A female Afghan news anchor and activist was shot dead by assailants Thursday, her employer said, the second journalist killed in a month in Afghanistan.
Malalai Maiwand, in her 20s, was killed along with her driver Mohammad Tahir in the eastern city of Jalalabad as they travelled to work, said Enekaas TV, the private television channel she worked for.
The journalist, whose activist mother was also killed by unknown gunmen five years ago, had previously spoken out about the difficulties of being a female reporter under Afghanistan’s ultra-conservative patriarchal system.
Australia’s elite special forces “unlawfully killed” 39 Afghan civilians and prisoners, including summary executions as part of initiation rituals, according to evidence in a searing military inquiry now being referred to a special war crimes prosecutor.
A years-long internal investigation into military misconduct was released Thursday, prompting the Chief of the Australian Defence Force to admit a “destructive” culture of impunity among special forces leading to a string of alleged murders and cover-ups spanning years.
“Some patrols took the law into their own hands, rules were broken, stories concocted, lies told and prisoners killed,” General Angus Campbell said, apologising “sincerely and unreservedly” to the people of Afghanistan.
“This shameful record includes alleged instances in which new patrol members were coerced to shoot a prisoner in order to achieve that soldier’s first kill, in an appalling practice known as ‘blooding’.”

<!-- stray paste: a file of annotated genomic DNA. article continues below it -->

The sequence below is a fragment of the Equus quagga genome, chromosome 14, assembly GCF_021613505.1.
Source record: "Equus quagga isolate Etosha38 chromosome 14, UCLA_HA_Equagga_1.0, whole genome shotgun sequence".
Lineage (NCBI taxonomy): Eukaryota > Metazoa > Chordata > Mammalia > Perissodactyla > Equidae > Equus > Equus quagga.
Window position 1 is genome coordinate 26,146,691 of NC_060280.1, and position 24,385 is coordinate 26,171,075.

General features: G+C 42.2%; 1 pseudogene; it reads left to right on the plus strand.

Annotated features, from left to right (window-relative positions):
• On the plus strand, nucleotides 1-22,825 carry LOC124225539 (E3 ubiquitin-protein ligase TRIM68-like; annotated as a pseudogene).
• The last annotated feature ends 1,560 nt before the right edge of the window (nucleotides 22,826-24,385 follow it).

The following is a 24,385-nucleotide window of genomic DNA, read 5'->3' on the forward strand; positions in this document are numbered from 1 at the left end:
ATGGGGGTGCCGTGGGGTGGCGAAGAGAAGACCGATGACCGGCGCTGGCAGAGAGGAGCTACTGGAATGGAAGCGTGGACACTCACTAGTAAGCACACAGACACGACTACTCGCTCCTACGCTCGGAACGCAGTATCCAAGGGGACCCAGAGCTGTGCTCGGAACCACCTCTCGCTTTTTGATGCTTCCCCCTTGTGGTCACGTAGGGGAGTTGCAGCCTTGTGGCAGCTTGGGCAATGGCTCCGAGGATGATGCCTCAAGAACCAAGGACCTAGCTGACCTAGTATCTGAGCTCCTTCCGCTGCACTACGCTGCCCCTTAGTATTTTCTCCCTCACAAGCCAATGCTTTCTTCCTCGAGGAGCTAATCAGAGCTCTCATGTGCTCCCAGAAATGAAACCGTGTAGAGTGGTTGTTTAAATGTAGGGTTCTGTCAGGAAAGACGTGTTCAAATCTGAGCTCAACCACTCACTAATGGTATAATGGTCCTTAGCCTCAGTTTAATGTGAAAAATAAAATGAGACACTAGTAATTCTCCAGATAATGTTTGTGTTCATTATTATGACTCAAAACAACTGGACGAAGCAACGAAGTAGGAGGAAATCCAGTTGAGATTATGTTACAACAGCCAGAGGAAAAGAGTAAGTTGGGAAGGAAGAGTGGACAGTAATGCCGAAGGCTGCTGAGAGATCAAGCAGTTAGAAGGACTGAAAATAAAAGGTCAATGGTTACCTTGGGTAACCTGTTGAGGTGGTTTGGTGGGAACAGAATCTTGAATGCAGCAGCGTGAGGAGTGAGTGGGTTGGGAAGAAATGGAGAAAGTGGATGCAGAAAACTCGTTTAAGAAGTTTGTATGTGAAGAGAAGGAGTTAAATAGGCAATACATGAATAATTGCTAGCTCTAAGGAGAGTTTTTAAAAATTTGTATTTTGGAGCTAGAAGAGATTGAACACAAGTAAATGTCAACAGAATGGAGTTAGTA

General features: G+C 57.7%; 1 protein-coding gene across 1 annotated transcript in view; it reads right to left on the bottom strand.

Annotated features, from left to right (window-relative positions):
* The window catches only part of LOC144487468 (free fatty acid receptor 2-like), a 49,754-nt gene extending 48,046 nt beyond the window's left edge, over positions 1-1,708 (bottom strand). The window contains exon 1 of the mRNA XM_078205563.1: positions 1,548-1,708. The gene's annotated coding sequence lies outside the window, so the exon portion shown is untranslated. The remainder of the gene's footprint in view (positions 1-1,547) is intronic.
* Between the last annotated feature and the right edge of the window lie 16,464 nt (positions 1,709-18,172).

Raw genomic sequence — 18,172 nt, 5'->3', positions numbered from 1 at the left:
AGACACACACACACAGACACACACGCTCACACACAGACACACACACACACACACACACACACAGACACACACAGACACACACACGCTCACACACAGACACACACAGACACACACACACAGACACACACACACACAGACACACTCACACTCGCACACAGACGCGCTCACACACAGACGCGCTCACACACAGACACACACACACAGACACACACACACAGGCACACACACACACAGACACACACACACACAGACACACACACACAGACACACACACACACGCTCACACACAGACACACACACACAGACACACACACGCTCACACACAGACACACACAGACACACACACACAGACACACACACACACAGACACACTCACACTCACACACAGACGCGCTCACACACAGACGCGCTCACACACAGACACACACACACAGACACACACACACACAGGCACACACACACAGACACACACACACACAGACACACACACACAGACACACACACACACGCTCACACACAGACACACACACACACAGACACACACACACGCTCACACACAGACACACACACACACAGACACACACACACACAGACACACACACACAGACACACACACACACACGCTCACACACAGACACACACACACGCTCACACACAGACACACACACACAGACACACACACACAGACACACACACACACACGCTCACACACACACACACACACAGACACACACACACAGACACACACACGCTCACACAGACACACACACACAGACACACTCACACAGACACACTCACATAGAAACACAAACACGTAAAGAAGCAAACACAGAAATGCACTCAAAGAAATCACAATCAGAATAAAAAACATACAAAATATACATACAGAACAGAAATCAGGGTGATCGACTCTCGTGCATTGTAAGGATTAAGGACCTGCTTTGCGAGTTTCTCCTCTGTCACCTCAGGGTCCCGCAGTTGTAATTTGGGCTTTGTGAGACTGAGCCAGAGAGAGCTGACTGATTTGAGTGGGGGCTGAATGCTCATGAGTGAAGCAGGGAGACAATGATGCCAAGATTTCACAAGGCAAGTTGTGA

The report also reported evidence that troops were engaged in “body count competitions”, and covered up unlawful killings by staging skirmishes, planting weapons and adding names to target lists retrospectively.
The military’s own inspector general produced the harrowing 465-page official inquiry into events between 2005 and 2016 that detailed dozens of killings “outside the heat of battle”.
It recommended 19 individuals be referred to Australian Federal Police, compensation be paid to the families of victims, and the military makes a slew of reforms.
Campbell went a step further, saying those involved had brought a “stain” on their regiment, on the armed forces and on Australia, and would be referred to the office of the special investigator for war crimes.
He also moved to revoke distinguished service medals awarded to special operations forces who served in Afghanistan between 2007 and 2013.
After the September 11, 2001 attacks, more than 26,000 Australian uniformed personnel were sent to Afghanistan to fight alongside US and allied forces against the Taliban, Al-Qaeda and other Islamist groups.